These three passages, which appear sequentially in Genesis Rabbah, offer three different ways of reading the word megurei:   giyyur, conversion; megurim, residence; and magor, fear.  They represent three ways of coping for a minority which is trying to find its place in a foreign environment.  The first solution is conversion, increasing the numbers of the minority group by making the foreign surroundings similar to it; the second is prolonged dwelling together, since by continuing to dwell together the minority’s fear of the foreign, hostile environment is removed; the third solution gives a sense of security by explaining that the true face of reality is not as it appears.   The physical might of the other nations and their great numbers are but seeming advantages.   The true potency of Israel stems from their spiritual strength and it is destined to prevail easily over the other nations.  Persistence in doing right and in worshipping the Lord will lead to the victory of spirit over matter.

Thus each passage illumines a unique angle of a common subject.  The first deals with the religious impact of Israel on its gentile surroundings; the second focuses on Israel’s foothold in the land while enemies live around them; and the third concludes with hope for the future, for times when spiritual values and not numbers or might will reign in the world.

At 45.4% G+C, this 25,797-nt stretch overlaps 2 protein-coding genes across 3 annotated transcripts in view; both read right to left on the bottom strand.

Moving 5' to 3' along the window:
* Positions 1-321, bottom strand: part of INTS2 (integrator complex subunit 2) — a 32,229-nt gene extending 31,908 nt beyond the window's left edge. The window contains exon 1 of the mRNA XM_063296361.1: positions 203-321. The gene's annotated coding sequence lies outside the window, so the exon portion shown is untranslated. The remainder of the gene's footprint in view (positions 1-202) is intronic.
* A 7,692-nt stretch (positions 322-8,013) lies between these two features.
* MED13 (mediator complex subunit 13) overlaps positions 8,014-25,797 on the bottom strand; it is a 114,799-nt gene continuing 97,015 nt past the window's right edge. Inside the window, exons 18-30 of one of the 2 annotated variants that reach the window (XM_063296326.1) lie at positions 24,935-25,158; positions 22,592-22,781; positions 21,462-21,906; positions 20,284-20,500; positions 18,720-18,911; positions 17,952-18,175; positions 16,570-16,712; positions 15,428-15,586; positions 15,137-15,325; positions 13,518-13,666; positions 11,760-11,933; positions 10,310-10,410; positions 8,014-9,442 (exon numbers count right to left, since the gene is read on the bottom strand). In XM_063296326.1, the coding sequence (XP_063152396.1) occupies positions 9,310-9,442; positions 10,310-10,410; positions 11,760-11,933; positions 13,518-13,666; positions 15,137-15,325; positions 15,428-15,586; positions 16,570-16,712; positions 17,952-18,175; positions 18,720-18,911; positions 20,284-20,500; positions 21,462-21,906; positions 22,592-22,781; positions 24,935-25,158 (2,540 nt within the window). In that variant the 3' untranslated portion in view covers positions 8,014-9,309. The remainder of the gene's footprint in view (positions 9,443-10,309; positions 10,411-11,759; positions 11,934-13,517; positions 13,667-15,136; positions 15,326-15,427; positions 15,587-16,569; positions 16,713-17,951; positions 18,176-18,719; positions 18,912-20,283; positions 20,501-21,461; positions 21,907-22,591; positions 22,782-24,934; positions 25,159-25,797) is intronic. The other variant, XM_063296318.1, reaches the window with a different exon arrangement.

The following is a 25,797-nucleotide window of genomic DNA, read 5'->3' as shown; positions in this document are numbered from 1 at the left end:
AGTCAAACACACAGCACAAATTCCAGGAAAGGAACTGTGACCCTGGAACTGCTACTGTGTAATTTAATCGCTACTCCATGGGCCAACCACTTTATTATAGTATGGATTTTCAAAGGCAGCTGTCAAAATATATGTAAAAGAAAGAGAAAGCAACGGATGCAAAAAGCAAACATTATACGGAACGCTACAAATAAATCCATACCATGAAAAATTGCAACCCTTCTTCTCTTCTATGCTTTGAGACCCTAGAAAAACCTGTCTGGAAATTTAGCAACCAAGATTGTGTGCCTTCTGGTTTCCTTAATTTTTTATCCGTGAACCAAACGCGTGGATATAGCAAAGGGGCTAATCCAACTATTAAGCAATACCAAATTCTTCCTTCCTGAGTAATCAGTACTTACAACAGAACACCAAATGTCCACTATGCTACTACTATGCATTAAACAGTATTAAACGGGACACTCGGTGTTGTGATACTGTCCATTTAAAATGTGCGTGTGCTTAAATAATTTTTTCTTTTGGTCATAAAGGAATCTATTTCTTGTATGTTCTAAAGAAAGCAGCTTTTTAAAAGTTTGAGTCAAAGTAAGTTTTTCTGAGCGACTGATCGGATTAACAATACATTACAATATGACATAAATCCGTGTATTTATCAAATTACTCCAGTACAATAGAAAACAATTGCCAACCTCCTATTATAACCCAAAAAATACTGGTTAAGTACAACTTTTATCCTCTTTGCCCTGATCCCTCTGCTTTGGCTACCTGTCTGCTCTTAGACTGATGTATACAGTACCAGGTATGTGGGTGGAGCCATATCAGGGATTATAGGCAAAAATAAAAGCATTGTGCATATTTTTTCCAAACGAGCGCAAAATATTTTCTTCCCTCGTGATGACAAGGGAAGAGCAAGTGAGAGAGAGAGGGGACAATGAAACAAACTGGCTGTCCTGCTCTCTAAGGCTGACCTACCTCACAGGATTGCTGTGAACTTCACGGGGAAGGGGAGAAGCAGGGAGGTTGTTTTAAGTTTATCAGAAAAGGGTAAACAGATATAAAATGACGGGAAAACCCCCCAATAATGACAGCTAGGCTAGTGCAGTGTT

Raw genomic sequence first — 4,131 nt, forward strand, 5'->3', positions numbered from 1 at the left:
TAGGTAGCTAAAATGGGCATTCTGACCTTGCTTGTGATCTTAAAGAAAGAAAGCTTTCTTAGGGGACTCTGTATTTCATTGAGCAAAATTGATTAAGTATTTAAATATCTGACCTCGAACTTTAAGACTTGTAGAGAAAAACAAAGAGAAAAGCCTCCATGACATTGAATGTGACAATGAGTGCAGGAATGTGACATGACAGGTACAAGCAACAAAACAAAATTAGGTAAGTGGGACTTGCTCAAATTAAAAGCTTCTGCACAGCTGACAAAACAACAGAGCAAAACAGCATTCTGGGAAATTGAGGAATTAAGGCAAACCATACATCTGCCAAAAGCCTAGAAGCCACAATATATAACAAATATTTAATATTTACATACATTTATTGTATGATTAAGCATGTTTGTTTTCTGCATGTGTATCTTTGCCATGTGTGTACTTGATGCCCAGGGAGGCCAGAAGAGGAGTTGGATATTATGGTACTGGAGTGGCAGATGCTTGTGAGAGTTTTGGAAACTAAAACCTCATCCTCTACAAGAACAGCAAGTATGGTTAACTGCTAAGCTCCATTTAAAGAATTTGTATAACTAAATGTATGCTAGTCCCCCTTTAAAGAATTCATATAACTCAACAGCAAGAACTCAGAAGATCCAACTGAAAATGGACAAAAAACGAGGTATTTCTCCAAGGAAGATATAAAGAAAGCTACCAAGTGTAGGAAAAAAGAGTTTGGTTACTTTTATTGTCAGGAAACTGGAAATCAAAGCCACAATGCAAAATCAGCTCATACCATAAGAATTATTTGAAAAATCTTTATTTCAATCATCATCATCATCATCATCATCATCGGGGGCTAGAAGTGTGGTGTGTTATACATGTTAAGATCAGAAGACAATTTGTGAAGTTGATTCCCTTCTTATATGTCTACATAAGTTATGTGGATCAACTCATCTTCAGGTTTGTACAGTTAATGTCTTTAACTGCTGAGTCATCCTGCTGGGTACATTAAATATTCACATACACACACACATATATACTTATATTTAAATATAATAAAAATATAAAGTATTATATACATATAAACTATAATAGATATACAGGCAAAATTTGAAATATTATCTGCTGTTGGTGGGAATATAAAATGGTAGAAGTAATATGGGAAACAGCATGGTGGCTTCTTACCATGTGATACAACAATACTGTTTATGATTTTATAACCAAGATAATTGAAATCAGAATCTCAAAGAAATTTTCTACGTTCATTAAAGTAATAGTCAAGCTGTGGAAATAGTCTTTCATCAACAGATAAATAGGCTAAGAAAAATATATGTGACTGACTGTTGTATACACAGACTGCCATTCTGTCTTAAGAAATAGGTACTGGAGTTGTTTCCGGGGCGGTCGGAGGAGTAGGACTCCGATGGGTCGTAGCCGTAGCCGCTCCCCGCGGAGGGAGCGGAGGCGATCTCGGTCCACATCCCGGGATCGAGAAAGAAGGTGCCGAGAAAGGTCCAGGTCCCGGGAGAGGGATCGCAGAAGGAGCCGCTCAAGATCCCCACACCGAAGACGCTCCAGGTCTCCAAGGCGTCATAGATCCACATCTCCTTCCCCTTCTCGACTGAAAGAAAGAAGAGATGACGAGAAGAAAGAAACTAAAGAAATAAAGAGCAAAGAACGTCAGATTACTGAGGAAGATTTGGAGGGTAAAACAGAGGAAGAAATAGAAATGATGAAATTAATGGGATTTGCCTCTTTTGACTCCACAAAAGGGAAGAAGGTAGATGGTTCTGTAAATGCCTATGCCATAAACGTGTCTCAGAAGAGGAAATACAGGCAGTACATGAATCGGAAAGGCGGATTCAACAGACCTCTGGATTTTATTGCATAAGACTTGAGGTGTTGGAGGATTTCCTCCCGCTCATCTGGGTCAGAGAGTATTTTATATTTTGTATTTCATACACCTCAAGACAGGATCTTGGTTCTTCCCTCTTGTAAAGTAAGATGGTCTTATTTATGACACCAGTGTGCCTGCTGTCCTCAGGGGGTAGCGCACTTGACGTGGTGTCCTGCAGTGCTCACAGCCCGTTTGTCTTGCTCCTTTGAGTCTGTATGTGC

We conclude with a note on the skillful way in which these three passages are woven together.  The first combines this week’s reading with the stories of the patriarchs that precede it in Genesis; the second connects the two juxtaposed passages, the beginning of this week’s reading and the end of last week’s; and the third connects the juxtaposed passages with those that follow, the stories of Joseph that come later and that portray Joseph as continuing Jacob’s way.  The editor of Genesis Rabbah who arranged these three passages one after the other was indeed very skillful in his work.


[1] Genesis Rabbah 84, par. 4, Theodore-Albeck edition, p. 1004.

[2] On identical things happening to fathers and their children, see Isaac Heineman, Darkhei ha-Aggadah, pp. 32-34.

[3] Completions by Albeck, based on manuscripts.

[4] Genesis Rabbah, loc. sit., par. 8, pp. 1004-1005.

[5] On the importance of choosing basic parable elements, see J. Frankel, Darkhei ha-Aggadah ve-ha-Midrash, 1991, pp. 330-332.

[6] On the role of parables as a tool of interpretation, see D. Stern, Parables in Midrash, Cambridge, 1991.

[7] Midrash ha-Gadol, Va-Yeshev, Margaliyot edition, pp. 620-621, has an extended version of this parable, describing Jacob’s various troubles as encounters with a biting dog that represents Laban, the angel, and Esau.   This version weakens the impression that Jacob is primarily afraid of the clans of Esau, and ascribes this to their being so numerous.

[8] Genesis Rabbah, loc. sit., p. 1005.  Rashi cites this parable in his commentary on verse 1.

[9] This chapter is the haftarah of Parashat Va-yishlah. Y. Ofer, “Sidrei Nevi’im u-Ketuvim,” Tarbiz 58 (1989), p. 176, raises the hypothesis that it was the regular practice to repeat one verse of the haftarah in the next weekly reading (p. 163, note 23), and perhaps the parable reflects such a practice.